Farm Focus: Compost at Frog Hollow Farm
This week we wanted to share a little bit about Christophe, our resident microbiologist and worm wrangler. Christophe and his wife Monique started off as customers but now lend their scientific backgrounds to help manage our thermofilic (compost made with heat loving bacteria) and Vermicompost (compost made with worms) programs which produce almost 5,000 tons of compost per year. Their work is invaluable to Frog Hollow Farm so let’s dig in!
Just like our bodies, each tree has its own eco-system. This includes the tree itself and the plants growing on the ground underneath along with birds, insects, bacteria, protozoa and fungus found in and around it. Some of these organisms are good for trees, they break down organic material to make it easier for roots to absorb and defend the tree against disease. Others can cause disease if they are allowed to run wild. To have a healthy tree and delicious fruit we have to keep this whole system happy, from the tree itself down to the tiniest micro-organisms.
Let's take a moment to think about what makes trees happy. Christophe suggests imagining a very healthy old-growth forest. Under the thick canopy of green leaves you will find leaf litter, or duff, covering the ground. This is the forest’s way of recycling all the energy and nutrients it puts into leaves and fruit back down to its roots. Bacteria, protozoa and fungus (mushrooms), do the hard work of breaking down the duff so that the tree can absorb those nutrients from the soil.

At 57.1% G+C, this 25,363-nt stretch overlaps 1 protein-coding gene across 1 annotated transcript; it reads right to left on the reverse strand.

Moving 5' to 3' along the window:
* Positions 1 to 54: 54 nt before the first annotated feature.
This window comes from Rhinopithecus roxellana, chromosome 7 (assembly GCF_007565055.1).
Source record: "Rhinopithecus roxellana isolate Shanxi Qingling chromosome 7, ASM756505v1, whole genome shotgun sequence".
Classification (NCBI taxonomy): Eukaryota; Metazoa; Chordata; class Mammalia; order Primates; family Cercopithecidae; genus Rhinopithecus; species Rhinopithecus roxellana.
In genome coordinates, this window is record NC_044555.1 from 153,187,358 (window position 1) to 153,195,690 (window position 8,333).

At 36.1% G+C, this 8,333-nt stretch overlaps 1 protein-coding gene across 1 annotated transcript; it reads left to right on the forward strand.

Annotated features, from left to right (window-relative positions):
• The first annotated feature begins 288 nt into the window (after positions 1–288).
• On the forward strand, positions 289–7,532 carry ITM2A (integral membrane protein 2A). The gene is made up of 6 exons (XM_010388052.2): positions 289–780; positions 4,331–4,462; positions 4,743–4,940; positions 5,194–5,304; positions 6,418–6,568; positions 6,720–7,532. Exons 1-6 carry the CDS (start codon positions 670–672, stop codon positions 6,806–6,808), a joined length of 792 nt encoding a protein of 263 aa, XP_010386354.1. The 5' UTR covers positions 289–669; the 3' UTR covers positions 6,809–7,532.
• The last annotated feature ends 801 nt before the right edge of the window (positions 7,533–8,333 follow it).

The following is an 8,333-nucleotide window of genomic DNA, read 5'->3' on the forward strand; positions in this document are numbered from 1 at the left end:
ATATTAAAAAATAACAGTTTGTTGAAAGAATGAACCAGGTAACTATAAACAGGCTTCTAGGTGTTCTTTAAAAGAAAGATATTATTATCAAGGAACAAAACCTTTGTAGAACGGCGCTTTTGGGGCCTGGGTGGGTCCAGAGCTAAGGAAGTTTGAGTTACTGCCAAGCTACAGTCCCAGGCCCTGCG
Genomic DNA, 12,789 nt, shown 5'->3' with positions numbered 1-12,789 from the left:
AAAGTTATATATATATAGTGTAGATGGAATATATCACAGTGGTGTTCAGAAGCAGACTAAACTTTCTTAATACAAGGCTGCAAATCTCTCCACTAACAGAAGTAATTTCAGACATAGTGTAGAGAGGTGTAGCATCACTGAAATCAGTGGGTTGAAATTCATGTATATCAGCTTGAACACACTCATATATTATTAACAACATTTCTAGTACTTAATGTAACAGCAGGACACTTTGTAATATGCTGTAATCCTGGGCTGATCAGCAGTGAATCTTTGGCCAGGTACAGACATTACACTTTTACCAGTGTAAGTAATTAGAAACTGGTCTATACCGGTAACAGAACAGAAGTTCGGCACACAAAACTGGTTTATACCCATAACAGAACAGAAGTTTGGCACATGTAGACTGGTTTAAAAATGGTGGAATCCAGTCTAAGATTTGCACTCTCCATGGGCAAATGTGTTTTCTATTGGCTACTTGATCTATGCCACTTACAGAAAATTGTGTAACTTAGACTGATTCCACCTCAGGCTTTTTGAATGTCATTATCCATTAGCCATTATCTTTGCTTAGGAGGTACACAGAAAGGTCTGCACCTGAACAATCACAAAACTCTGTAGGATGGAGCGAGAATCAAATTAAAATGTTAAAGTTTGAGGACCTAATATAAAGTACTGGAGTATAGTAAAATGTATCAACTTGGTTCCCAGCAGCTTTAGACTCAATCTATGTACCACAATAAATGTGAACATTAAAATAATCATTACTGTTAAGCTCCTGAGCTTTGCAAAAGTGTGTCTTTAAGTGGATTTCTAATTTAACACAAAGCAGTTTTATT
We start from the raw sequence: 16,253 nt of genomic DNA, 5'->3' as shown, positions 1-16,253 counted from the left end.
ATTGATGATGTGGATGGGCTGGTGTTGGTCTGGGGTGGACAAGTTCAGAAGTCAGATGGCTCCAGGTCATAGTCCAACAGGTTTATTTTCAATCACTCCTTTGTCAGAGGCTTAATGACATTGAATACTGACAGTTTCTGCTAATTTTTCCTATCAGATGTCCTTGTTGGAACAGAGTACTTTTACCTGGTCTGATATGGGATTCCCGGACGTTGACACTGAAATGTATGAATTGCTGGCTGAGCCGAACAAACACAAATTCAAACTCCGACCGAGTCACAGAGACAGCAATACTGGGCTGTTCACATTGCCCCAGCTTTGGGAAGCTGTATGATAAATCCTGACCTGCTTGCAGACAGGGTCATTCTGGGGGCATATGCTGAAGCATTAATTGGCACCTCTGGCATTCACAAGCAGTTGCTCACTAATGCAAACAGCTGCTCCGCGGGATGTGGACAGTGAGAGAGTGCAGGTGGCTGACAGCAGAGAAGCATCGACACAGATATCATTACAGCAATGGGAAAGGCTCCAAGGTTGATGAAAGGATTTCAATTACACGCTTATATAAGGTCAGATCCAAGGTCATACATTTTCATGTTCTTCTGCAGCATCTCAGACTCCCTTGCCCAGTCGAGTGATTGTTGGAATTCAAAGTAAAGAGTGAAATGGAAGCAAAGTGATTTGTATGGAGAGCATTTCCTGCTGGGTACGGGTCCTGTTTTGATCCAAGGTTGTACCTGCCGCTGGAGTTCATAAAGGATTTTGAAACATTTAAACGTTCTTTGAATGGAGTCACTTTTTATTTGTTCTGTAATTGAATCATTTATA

We do our best to mimic these same forest conditions in our orchards with compost made of fruit, kitchen food waste, shredded cardboard, tree trimmings, coffee and horse bedding. We put a higher proportion of woody material than a vegetable farmer might, which encourages fungal growth perfect for trees. Here you see one of our newest compost piles getting built. It has trimmings from winter pruning, shredded cardboard, the last of the warren pears from our fall harvest, and coffee grounds. This mixture is piled together and turned using the tractor attachment you see Christophe standing with above. It goes through each pile, rotating it to redistribute nutrients and those amazing micro organisms so they can continue digesting. To ensure any potential human pathogens in our compost are killed we have to make sure to bring the compost up to a minimum of 131 degrees and keep it there for 15 days. Once the compost is finished it is spread by our ground crew at the base of trees to start the process over again!
Stay tuned to hear more about how we’ve taken compost to the next level with worms!